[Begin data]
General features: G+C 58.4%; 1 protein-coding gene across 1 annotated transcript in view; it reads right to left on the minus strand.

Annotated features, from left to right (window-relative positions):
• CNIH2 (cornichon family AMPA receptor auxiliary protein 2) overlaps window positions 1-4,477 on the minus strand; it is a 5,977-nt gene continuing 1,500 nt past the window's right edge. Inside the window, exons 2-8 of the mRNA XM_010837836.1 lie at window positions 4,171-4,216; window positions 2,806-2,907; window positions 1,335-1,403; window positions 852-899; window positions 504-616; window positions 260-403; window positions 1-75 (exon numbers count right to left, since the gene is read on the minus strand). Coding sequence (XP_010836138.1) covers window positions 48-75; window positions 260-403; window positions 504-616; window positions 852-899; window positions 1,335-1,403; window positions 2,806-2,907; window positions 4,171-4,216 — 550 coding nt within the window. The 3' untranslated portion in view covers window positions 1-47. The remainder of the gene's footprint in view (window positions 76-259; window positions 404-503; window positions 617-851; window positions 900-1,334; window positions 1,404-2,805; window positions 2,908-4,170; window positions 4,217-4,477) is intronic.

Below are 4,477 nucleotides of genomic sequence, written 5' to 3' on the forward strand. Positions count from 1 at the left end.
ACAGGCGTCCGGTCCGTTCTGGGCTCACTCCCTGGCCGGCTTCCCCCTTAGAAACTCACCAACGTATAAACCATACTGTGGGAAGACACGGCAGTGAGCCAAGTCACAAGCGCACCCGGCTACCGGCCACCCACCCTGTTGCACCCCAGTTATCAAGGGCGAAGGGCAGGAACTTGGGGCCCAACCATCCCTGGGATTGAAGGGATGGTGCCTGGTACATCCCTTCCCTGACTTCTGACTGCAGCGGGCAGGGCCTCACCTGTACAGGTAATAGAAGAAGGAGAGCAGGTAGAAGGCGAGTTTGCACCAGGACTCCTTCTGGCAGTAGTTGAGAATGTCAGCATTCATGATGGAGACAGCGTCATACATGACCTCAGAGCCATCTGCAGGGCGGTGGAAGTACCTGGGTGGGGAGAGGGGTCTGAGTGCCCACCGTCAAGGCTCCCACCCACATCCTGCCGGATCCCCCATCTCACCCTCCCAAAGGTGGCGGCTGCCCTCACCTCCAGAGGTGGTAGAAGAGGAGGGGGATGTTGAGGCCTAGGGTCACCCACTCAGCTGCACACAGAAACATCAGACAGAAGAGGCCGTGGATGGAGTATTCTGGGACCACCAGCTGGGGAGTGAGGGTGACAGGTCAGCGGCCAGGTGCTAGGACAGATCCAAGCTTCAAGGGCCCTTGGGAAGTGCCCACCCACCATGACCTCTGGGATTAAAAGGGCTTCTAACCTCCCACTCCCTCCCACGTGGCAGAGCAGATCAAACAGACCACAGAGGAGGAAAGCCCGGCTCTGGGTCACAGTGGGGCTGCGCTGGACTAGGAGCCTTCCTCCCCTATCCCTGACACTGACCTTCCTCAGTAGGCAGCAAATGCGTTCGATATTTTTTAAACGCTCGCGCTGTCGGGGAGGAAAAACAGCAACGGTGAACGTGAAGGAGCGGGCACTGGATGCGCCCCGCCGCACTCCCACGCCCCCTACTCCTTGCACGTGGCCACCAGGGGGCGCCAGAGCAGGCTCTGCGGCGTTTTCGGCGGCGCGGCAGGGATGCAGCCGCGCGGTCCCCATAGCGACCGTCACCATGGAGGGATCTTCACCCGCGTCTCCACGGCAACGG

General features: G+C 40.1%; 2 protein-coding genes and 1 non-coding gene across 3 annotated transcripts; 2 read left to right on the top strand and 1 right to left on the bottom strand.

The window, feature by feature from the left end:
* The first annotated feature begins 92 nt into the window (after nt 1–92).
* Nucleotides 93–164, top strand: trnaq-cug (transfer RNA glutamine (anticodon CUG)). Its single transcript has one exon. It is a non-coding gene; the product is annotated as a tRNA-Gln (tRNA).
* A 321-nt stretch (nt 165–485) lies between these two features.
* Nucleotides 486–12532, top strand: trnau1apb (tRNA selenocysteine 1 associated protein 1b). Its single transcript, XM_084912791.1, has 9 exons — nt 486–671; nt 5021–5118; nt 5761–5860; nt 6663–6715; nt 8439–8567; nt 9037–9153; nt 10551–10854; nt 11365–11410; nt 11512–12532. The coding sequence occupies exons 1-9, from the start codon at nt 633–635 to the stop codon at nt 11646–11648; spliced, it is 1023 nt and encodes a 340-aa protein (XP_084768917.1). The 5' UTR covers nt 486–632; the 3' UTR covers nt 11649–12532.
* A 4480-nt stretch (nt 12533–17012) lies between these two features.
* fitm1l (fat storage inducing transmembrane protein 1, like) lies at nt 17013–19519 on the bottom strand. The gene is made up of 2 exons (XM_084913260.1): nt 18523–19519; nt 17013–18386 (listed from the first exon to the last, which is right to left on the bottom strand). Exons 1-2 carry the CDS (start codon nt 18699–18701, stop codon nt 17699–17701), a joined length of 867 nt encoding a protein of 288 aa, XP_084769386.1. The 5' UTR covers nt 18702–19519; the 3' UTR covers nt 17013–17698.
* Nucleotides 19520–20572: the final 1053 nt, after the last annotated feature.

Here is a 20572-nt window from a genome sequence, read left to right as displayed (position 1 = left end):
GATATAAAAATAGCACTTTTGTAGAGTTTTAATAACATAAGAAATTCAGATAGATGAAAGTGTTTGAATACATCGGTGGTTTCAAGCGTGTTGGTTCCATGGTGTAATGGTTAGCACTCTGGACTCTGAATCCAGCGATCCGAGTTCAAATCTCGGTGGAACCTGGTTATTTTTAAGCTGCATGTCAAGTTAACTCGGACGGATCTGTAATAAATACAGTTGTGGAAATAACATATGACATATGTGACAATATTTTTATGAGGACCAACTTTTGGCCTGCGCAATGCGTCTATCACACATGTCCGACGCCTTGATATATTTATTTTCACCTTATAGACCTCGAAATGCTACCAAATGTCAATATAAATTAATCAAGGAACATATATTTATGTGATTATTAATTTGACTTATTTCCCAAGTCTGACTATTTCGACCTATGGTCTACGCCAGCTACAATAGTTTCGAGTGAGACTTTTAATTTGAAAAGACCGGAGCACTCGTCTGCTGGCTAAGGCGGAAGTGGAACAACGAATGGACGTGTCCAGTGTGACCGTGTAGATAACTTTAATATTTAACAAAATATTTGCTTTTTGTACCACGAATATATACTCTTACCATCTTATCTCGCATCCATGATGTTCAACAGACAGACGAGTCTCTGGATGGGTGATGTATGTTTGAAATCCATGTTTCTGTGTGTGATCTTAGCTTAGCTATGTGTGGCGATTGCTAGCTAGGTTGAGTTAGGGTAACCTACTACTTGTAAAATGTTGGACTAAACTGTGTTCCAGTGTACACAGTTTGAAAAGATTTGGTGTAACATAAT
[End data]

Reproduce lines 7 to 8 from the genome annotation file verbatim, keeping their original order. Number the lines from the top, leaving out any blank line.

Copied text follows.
The window, feature by feature from the left end:
* The first annotated feature begins 92 nt into the window (after nt 1–92).